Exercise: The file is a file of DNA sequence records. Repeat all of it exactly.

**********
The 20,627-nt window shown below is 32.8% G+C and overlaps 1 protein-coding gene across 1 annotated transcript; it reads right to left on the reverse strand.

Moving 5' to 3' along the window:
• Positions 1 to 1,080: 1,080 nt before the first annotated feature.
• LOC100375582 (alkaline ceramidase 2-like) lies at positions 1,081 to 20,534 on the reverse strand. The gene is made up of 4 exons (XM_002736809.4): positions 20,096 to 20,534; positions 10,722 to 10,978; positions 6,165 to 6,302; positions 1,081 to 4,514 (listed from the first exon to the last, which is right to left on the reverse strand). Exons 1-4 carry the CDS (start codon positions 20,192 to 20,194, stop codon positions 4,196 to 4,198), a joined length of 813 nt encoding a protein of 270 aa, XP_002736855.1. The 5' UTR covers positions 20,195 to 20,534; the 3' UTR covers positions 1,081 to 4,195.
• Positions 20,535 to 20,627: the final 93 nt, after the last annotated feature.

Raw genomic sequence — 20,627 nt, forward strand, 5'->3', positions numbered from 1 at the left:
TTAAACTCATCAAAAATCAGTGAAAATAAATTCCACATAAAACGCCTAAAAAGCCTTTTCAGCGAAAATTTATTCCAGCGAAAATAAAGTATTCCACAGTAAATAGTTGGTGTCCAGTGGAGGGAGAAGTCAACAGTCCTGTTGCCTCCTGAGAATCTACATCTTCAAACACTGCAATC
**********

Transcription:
The 20,627-nt window shown below is 32.8% G+C and overlaps 1 protein-coding gene across 1 annotated transcript; it reads right to left on the reverse strand.

Moving 5' to 3' along the window:
• Positions 1 to 1,080: 1,080 nt before the first annotated feature.
• LOC100375582 (alkaline ceramidase 2-like) lies at positions 1,081 to 20,534 on the reverse strand. The gene is made up of 4 exons (XM_002736809.4): positions 20,096 to 20,534; positions 10,722 to 10,978; positions 6,165 to 6,302; positions 1,081 to 4,514 (listed from the first exon to the last, which is right to left on the reverse strand). Exons 1-4 carry the CDS (start codon positions 20,192 to 20,194, stop codon positions 4,196 to 4,198), a joined length of 813 nt encoding a protein of 270 aa, XP_002736855.1. The 5' UTR covers positions 20,195 to 20,534; the 3' UTR covers positions 1,081 to 4,195.
• Positions 20,535 to 20,627: the final 93 nt, after the last annotated feature.

Raw genomic sequence — 20,627 nt, forward strand, 5'->3', positions numbered from 1 at the left:
TTAAACTCATCAAAAATCAGTGAAAATAAATTCCACATAAAACGCCTAAAAAGCCTTTTCAGCGAAAATTTATTCCAGCGAAAATAAAGTATTCCACAGTAAATAGTTGGTGTCCAGTGGAGGGAGAAGTCAACAGTCCTGTTGCCTCCTGAGAATCTACATCTTCAAACACTGCAATC